Thursday, March 8, 2012

An Historical Moment at Which Magic Defines Us

Dr. Amy Wygant suggests that the nature of magic "is to be powerful precisely because it eludes and exceeds definition." So much for dictionaries of magic words (blush), but Wygant makes an informed point. She explains: "In our own time, it seems that an all-pervasive and undefined recourse to the notion of magic has invaded mass-market media. Without needing to bother with definitions, indeed while itself becoming a definition of the most unlikely objects and activities, 'magic' has become a central paradigm in our speaking, writing, and thinking, our representations of ourselves and our souls, our ways of acquiring knowledge, the process of creation, and our connection to the universe. Magic has become a hermeneutic tool and provides, in all of its powerful, hieratic indefinability a general model of interpretation." Wygant offers examples from a random Sunday newspaper: mentions of a "magical" tourist destination, "magical" lighting for interior decorators, an author whose life is as "magical" as her children's bestsellers, a multi-millionaire musician who has lost his "magic touch," chefs who "prestidigitate" in the kitchen, and so on. Wygant suggests that one might claim that "Ours is a magical age," since "The cosmos, it seems, has been generally enchanted. Far from allowing us to define magic, however, this general enchantment seems to have produces an historical moment at which magic defines us" (Medea, Magic, and Modernity in France, 2007, p. 27).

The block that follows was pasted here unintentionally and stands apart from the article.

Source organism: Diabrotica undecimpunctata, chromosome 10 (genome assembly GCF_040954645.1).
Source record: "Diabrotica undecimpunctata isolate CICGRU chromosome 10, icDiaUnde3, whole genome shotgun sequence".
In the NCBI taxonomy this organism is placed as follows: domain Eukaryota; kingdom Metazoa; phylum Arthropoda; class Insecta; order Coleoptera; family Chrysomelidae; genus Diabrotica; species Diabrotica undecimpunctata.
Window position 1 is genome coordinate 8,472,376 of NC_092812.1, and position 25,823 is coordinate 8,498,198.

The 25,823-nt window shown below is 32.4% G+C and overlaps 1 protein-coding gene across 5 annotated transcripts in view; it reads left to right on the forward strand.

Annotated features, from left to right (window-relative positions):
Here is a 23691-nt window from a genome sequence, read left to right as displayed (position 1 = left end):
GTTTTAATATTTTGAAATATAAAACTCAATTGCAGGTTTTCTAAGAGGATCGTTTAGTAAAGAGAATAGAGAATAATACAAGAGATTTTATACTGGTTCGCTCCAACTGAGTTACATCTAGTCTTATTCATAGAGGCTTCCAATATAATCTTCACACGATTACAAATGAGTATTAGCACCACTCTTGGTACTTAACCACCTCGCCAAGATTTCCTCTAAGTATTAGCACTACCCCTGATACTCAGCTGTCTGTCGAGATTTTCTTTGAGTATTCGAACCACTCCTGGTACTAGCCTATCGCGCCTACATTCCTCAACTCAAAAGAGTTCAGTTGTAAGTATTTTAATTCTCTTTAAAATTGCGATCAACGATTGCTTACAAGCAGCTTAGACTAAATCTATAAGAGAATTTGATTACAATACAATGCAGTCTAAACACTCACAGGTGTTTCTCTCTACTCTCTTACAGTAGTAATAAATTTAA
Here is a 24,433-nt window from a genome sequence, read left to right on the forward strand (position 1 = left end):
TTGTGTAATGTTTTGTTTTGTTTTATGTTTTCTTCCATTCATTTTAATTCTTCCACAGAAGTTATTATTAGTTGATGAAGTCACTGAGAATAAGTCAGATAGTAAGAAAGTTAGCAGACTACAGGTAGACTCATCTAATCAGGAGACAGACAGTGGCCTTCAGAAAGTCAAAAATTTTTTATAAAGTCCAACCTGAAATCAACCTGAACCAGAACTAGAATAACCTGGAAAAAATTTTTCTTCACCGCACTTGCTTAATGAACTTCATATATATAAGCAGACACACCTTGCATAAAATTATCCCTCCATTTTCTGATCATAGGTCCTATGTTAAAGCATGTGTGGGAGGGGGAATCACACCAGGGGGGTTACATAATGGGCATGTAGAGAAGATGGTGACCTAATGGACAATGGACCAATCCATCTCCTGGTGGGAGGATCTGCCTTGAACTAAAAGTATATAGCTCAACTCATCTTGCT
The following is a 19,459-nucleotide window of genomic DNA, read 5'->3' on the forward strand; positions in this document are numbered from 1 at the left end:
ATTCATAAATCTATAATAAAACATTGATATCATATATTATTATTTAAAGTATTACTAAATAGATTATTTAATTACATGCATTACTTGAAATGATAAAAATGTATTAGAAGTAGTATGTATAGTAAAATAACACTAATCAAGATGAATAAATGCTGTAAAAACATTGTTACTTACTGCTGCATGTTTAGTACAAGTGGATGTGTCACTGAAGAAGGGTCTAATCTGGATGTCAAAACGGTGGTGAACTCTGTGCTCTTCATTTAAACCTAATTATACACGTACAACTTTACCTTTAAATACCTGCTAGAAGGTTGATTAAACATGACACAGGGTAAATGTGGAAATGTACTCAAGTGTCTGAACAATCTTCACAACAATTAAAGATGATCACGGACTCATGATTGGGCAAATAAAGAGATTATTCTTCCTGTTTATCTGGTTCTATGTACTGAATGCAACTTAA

Wygant allows that we may very well ask why magic seems to be everywhere, when the eminent historian of magic J. G. Frazer declared that the Age of Science (preceded by the Age of Religion) had wiped out the Age of Magic. Rather than define "magic," Wygant suggests focusing on the "everywhere" that magic seems to inhabit. "This 'everywhere' is the Greek cosmos, which inhabits a semantic field that includes 'glamour,' 'charisma,' and 'makeup,' as well as cosmetics, and whose members always seek to name a paradoxical situation. That is, cosmos is world, but this cosmos is nothing but ornament, cosmetics, the variable arranging of our bodies as a function of changing fashion in order that they might embellish, decorate, and inspire desire. Our makeup is our character, our constitution, the set of qualities that composes us, and yet it is at the same time the paint that conceals rather than elucidates truth. Charisma is not essentially a political quality, yet no politician can be elected without it, nor may any teacher, the magus, actually teach. In a line that runs from cosmos to cosmetics, then, there is in the first place this magic as a general poetics of appearance that we have just been looking into, 'glamour.' But when this logic of cosmetics is pushed to the socio-political, there is, secondly, a magic of culture that seeks to ensure that our 'everywhere' will be broadcast to everywhere else" (pp. 27-28).

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